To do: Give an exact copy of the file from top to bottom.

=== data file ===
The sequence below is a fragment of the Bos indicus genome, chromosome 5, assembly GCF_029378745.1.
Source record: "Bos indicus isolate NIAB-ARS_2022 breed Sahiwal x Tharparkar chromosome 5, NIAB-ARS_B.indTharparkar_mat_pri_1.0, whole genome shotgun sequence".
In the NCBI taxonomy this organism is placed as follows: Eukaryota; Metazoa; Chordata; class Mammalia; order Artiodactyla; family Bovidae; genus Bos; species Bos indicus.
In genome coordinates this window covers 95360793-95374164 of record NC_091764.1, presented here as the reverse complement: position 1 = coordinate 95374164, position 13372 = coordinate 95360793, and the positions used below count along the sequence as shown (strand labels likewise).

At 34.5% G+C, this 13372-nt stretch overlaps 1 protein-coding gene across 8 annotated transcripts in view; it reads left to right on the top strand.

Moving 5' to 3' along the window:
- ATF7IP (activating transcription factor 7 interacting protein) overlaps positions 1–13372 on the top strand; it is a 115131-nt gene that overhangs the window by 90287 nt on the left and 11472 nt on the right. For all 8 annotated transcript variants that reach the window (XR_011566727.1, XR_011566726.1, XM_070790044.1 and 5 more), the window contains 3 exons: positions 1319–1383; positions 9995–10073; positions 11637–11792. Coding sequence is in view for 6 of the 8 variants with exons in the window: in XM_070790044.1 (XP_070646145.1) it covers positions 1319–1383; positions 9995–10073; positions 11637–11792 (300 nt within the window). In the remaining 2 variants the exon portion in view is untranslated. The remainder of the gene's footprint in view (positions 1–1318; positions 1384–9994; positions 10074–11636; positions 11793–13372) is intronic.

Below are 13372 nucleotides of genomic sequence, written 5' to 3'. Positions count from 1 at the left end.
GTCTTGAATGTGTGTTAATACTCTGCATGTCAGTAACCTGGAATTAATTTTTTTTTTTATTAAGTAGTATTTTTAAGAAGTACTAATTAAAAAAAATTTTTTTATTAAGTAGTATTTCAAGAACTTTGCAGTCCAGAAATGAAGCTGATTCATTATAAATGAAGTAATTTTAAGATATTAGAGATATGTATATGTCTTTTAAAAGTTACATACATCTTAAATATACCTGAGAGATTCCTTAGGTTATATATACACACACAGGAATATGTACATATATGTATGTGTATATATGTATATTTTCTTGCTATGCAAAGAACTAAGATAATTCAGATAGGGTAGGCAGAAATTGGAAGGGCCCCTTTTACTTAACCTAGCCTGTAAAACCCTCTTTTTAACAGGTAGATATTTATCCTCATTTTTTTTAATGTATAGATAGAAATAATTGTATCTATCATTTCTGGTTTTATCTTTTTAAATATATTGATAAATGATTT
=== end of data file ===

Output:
The sequence below is a fragment of the Bos indicus genome, chromosome 5, assembly GCF_029378745.1.
Source record: "Bos indicus isolate NIAB-ARS_2022 breed Sahiwal x Tharparkar chromosome 5, NIAB-ARS_B.indTharparkar_mat_pri_1.0, whole genome shotgun sequence".
In the NCBI taxonomy this organism is placed as follows: Eukaryota; Metazoa; Chordata; class Mammalia; order Artiodactyla; family Bovidae; genus Bos; species Bos indicus.
In genome coordinates this window covers 95360793-95374164 of record NC_091764.1, presented here as the reverse complement: position 1 = coordinate 95374164, position 13372 = coordinate 95360793, and the positions used below count along the sequence as shown (strand labels likewise).

At 34.5% G+C, this 13372-nt stretch overlaps 1 protein-coding gene across 8 annotated transcripts in view; it reads left to right on the top strand.

Moving 5' to 3' along the window:
- ATF7IP (activating transcription factor 7 interacting protein) overlaps positions 1–13372 on the top strand; it is a 115131-nt gene that overhangs the window by 90287 nt on the left and 11472 nt on the right. For all 8 annotated transcript variants that reach the window (XR_011566727.1, XR_011566726.1, XM_070790044.1 and 5 more), the window contains 3 exons: positions 1319–1383; positions 9995–10073; positions 11637–11792. Coding sequence is in view for 6 of the 8 variants with exons in the window: in XM_070790044.1 (XP_070646145.1) it covers positions 1319–1383; positions 9995–10073; positions 11637–11792 (300 nt within the window). In the remaining 2 variants the exon portion in view is untranslated. The remainder of the gene's footprint in view (positions 1–1318; positions 1384–9994; positions 10074–11636; positions 11793–13372) is intronic.

Below are 13372 nucleotides of genomic sequence, written 5' to 3'. Positions count from 1 at the left end.
GTCTTGAATGTGTGTTAATACTCTGCATGTCAGTAACCTGGAATTAATTTTTTTTTTTATTAAGTAGTATTTTTAAGAAGTACTAATTAAAAAAAATTTTTTTATTAAGTAGTATTTCAAGAACTTTGCAGTCCAGAAATGAAGCTGATTCATTATAAATGAAGTAATTTTAAGATATTAGAGATATGTATATGTCTTTTAAAAGTTACATACATCTTAAATATACCTGAGAGATTCCTTAGGTTATATATACACACACAGGAATATGTACATATATGTATGTGTATATATGTATATTTTCTTGCTATGCAAAGAACTAAGATAATTCAGATAGGGTAGGCAGAAATTGGAAGGGCCCCTTTTACTTAACCTAGCCTGTAAAACCCTCTTTTTAACAGGTAGATATTTATCCTCATTTTTTTTAATGTATAGATAGAAATAATTGTATCTATCATTTCTGGTTTTATCTTTTTAAATATATTGATAAATGATTT